According to Superintendent Reginald Eggleston, the past year has been a “year of awareness” for Unified School District 475.
Over the past year, he said, the district has conducted listening sessions, speaking with everyone from students and teachers to members of the surrounding community.
“A great deal of work has taken place this year, in order for us to learn more about our district and find out the direction that we desire to go,” Eggleston said.
In the past, he said, USD 475 schools have achieved Blue Ribbon status and National Title I Status, in addition to being recognized for their achievements by the state of Kansas.
“We want to return and bring that level of excellence back to our school district — and that level of accountability,” he said.
Eggleston said he formed a plan — a framework — for what needed to be done in the district when he came on last year.
Moving forward, according to Eggleston, there are steps that the district needs to take and goals it needs to reach for.
One of these is based in behavioral and social-emotional learning, something that has been stressed in school redesign efforts across the state.
In order to do that within USD 475, the district has set out to reduce chronic absenteeism, holding students accountable for their behavior,
“We’re making discipline or teaching our students how to behave and perform appropriately in the classroom a priority,” Eggleston said. “We know that if we can reduce distractions and disruptions that we can increase the focus on teaching and learning.”
The district, he said, also wants to partner with parents.
“Students need to know that what we value in the schools are the same things that mom and dad value in home,” Eggleston said.
The district also hopes to form partnerships with mental health agencies, he said.
“On several occasions, I’ve been asked the question, what are you going to do about mental health?” Eggleston said. “And I always say that it’s a partnership — it’s something that the community and school should partner in. So we have already reached out to many of the agencies throughout the community and in the local area to begin the partnership. And we started working on the steps we can take in order to support our families in the local area.”
Another goal is to foster engagement.
“This is very important because this has a direct impact on what happens in the schools. Our principals have been given the task of observing all teachers every month for 20 minutes, and providing them with feedback,” he said. “In addition to that, there are teams that have been created at the central office who visit schools each month for 20 minutes and provide feedback to the principal.”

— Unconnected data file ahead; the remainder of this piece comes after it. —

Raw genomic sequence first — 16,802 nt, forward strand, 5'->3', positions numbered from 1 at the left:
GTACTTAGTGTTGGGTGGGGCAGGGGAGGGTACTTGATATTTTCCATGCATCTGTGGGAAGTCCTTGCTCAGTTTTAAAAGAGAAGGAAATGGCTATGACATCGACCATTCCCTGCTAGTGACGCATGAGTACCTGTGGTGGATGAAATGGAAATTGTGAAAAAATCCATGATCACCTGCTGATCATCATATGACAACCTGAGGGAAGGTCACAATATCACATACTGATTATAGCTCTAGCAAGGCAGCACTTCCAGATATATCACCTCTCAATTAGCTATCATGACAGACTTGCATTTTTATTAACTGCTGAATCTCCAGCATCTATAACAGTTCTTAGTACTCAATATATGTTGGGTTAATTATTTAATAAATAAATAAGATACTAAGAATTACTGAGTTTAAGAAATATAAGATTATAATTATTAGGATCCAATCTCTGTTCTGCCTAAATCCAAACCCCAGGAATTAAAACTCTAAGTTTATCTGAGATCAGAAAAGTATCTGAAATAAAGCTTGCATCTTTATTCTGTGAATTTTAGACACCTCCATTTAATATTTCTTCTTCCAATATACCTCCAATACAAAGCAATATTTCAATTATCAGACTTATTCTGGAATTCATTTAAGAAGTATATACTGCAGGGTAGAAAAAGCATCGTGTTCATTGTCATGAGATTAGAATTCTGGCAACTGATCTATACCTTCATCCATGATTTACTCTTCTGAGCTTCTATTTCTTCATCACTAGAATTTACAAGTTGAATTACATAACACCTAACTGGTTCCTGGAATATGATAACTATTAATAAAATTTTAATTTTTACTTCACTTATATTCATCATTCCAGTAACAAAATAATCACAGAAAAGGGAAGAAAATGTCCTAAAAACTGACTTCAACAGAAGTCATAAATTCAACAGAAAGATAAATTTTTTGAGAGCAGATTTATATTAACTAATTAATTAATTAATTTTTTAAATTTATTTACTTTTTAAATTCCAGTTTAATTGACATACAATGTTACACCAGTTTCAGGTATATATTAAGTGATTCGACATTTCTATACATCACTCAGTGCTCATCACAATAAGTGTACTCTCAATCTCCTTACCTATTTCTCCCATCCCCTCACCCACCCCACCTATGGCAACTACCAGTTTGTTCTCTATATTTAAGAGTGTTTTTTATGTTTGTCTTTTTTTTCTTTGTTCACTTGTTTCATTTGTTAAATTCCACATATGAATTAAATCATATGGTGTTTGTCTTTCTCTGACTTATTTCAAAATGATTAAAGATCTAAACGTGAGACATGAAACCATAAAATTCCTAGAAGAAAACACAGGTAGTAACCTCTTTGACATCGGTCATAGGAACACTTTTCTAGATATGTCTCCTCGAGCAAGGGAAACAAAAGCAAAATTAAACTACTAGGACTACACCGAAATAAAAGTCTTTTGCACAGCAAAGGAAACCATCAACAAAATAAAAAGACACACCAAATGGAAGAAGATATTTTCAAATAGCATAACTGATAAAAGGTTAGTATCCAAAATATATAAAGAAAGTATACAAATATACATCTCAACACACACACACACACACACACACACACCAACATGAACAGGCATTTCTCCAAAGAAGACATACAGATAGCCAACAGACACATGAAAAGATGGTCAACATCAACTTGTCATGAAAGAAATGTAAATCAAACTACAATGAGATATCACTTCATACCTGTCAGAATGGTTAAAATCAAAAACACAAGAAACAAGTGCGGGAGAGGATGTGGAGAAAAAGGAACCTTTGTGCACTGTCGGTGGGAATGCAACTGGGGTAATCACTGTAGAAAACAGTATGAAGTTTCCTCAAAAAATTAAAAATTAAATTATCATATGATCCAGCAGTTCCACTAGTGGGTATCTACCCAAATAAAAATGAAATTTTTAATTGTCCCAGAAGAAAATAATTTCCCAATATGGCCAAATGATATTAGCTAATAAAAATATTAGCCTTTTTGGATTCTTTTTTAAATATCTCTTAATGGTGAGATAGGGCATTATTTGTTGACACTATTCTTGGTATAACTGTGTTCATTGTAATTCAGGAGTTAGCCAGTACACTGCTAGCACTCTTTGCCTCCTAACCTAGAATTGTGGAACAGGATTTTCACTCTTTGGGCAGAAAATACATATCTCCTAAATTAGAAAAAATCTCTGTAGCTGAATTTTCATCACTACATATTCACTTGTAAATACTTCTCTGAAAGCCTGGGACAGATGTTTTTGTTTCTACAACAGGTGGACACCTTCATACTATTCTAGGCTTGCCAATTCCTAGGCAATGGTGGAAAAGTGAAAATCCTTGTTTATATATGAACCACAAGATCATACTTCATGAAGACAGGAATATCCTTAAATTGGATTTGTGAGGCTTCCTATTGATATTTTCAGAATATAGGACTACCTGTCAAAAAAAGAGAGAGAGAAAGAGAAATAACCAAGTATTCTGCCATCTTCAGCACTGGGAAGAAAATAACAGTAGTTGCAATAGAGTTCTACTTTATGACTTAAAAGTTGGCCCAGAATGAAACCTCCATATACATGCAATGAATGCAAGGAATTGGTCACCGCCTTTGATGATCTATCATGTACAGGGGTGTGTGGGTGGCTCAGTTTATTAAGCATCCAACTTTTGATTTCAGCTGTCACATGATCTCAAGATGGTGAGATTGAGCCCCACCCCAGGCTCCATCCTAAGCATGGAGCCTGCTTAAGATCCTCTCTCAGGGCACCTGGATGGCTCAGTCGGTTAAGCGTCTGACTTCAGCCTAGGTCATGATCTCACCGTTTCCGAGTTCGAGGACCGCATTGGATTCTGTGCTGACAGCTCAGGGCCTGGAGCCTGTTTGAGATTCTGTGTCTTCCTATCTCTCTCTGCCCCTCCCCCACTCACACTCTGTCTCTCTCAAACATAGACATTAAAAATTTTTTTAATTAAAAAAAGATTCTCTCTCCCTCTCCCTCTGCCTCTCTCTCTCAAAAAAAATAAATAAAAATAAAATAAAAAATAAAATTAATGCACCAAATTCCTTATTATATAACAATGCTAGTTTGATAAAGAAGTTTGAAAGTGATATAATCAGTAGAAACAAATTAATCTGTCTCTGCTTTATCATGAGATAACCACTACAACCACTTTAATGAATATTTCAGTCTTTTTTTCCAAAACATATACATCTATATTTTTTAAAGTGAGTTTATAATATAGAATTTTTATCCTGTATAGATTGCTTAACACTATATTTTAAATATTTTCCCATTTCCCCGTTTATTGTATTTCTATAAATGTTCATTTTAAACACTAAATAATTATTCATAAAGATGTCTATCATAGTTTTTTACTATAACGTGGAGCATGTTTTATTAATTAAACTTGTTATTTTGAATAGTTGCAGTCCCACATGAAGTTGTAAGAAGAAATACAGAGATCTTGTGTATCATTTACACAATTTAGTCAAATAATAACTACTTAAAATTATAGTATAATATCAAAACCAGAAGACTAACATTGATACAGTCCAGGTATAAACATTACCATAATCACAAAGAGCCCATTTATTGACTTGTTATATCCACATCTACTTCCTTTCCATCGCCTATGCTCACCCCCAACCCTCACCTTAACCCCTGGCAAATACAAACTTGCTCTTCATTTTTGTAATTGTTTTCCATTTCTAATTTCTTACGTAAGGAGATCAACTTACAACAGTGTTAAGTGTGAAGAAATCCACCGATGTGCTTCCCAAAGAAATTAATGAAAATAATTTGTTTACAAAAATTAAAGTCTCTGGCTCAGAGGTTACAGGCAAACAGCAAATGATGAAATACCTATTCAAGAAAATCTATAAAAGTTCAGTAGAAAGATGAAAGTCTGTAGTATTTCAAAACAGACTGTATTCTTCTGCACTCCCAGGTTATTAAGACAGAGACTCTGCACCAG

This leads, Eggleston said, to an average of 300 classroom visits by district officials on a monthly basis.
“Each school has a school improvement plan and this is what makes each school different because it’s based on their needs their data, and the students that attend their school,” he said. “This gives them an opportunity to be unique and to meet the needs of their individual students as well as the population.”
Collaborative time plays into this as well, according to Eggleston. When teachers have a chance to collaborate, he said, their performances improve and test scores go up.
“We give teachers an opportunity to share best practices to talk about the strategies that they’re using in the classroom and to be a resource to each other,” Eggleston said.
The district’s third goal is to improve the graduation rate.
By 2025, he said, the district hopes to bring its graduation rate up to 90 percent. To achieve this, the district has put the focus on the seventh grade students of 2020.
“The research tells us again that ninth grade is the hardest year for high school students,” Eggleston said. “If a student has experienced failure — has not done well — it increases the possibility of that individual dropping out of school. We want to reduce that by putting a great deal of emphasis on putting resources in front of our students that will help them be successful.”
The district is focusing in on test scores and curriculum.
The school district has adopted a universal screener and this spring is expected to adopt a reading program which will span across the district’s elementary schools, he said. The district, Eggleston said, is also trying to create a disciplinary program that will span across all schools and unify them under one standard.
Standardization across the district, he said, is key to much of what it hopes to achieve.
The district hopes, he said, to expand its early childhood program this year. It hopes to offer an ACT prep course at Junction City High School, as well, Eggleston said.
USD 475 held a ribbon cutting last semester for its Eighth Grade Magnet program and hopes to see the program expand in the future.
There are roughly 7,000 students in USD 475 spread throughout its 18 schools. Junction City High School offers 14 career pathways at this time and a JROTC program, which Eggleston described as strong. The district’s ACT score composite is 20.3 and the graduation rate is at 86.7 percent at this time. About 52 percent of the students in the district are directly military-affiliated, while another 10 percent have parents who work for the government in some respect.
“In 2019, the senior class earned over $1.35 million in scholarships,” he said. “ And that’s something for us to be proud of.”